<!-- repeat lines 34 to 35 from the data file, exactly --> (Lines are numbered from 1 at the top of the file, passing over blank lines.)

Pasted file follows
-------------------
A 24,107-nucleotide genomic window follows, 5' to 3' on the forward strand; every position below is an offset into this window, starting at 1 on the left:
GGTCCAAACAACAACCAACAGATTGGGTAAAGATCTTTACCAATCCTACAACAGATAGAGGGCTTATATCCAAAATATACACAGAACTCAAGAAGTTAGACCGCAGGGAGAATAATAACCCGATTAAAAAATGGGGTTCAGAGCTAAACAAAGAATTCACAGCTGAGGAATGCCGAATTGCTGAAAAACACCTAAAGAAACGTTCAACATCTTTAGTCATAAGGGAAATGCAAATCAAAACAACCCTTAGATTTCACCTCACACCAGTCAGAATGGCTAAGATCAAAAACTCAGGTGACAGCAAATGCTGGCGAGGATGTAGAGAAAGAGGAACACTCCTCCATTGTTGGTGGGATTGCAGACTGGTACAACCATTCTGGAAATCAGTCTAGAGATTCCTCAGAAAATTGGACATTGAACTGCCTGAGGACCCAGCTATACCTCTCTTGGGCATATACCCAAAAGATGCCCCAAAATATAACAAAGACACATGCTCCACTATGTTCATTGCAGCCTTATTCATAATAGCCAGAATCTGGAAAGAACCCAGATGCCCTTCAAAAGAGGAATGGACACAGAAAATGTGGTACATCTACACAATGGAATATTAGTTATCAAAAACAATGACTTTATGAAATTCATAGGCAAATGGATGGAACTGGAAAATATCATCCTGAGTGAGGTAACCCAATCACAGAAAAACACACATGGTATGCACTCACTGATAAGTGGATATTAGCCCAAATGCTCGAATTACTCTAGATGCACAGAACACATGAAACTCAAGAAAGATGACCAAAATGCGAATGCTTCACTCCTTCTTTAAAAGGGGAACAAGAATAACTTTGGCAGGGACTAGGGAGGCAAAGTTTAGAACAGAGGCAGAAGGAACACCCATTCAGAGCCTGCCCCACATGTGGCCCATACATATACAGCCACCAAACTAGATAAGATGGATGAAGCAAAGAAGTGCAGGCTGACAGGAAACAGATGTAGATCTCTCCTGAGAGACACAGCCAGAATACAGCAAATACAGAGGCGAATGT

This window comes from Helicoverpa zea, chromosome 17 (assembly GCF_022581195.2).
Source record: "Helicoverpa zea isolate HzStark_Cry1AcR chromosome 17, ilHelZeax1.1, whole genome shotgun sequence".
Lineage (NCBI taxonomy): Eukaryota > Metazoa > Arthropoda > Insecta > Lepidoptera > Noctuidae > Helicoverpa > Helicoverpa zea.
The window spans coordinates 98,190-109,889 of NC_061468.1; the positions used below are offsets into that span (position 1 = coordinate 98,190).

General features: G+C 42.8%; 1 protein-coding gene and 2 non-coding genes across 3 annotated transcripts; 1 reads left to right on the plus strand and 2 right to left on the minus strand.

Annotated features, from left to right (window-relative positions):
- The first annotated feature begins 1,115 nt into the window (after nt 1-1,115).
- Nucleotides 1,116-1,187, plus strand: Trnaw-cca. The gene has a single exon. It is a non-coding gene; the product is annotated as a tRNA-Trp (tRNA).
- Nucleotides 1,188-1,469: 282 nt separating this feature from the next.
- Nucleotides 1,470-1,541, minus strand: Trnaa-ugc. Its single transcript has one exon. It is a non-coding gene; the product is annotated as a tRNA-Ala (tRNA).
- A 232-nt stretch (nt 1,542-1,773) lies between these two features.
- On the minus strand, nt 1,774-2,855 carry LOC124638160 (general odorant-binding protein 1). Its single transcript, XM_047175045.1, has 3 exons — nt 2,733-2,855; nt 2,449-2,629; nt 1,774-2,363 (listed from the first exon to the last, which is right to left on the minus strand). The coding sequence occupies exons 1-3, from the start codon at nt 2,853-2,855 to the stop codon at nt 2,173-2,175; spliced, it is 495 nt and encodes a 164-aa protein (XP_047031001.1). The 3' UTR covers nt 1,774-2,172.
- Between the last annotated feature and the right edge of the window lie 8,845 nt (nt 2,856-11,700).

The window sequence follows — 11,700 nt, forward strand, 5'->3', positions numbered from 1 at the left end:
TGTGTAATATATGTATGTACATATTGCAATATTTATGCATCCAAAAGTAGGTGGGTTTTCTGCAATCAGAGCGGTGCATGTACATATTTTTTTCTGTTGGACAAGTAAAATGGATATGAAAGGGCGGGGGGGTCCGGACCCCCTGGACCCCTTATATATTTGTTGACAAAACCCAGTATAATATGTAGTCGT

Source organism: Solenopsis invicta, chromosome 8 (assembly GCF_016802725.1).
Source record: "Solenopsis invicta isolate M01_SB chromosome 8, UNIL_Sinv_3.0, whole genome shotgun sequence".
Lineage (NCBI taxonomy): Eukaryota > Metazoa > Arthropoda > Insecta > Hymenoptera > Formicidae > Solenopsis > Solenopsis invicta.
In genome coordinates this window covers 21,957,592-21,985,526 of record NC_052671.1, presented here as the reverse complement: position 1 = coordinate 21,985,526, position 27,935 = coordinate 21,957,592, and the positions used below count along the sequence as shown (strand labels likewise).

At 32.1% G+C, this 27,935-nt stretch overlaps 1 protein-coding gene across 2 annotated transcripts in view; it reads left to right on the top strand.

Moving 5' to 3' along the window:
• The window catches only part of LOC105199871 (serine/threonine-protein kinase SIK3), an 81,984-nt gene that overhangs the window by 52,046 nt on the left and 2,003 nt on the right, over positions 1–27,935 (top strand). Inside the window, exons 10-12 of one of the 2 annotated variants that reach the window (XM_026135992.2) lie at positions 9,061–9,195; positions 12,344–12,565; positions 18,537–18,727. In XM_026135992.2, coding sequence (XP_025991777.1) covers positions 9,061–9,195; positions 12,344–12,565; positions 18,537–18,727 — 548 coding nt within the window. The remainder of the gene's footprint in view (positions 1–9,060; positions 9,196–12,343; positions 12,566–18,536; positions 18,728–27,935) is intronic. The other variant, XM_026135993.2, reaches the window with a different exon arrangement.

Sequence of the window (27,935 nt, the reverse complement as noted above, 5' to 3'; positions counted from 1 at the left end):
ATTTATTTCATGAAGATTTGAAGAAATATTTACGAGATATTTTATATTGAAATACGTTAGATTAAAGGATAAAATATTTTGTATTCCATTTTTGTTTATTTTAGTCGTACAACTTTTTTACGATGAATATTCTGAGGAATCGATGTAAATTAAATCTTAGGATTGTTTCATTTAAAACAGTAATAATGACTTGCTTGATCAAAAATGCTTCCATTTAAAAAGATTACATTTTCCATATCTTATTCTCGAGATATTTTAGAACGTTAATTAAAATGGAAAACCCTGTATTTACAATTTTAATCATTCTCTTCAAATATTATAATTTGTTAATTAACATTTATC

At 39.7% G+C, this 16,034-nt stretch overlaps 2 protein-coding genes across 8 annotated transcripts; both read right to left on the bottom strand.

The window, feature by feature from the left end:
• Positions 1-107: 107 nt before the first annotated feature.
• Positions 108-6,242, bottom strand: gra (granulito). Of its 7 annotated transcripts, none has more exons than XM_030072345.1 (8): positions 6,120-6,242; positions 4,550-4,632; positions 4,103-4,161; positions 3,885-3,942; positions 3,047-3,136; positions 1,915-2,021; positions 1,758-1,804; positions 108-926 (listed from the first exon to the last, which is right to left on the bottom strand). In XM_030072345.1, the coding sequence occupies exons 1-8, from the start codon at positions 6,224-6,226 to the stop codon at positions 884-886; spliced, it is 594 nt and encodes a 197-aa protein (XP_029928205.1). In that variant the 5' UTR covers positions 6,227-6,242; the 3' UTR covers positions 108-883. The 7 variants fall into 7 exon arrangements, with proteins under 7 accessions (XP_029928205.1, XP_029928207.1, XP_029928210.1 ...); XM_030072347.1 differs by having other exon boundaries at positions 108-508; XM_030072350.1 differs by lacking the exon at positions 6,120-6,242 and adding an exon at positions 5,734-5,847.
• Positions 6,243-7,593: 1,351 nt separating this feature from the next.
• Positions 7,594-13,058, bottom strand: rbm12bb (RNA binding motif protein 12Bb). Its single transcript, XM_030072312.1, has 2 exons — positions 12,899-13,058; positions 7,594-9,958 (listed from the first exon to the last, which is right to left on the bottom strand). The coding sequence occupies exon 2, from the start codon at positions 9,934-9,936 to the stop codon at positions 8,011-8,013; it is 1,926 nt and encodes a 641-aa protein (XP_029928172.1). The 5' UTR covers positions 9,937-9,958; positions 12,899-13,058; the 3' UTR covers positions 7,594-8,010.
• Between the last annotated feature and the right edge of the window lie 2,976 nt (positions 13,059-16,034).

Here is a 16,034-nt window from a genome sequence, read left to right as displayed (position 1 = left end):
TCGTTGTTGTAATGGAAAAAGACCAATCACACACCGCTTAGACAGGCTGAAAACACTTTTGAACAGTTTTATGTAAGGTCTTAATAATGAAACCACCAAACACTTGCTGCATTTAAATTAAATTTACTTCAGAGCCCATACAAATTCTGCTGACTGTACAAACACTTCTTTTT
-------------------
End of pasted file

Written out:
Here is a 16,034-nt window from a genome sequence, read left to right as displayed (position 1 = left end):
TCGTTGTTGTAATGGAAAAAGACCAATCACACACCGCTTAGACAGGCTGAAAACACTTTTGAACAGTTTTATGTAAGGTCTTAATAATGAAACCACCAAACACTTGCTGCATTTAAATTAAATTTACTTCAGAGCCCATACAAATTCTGCTGACTGTACAAACACTTCTTTTT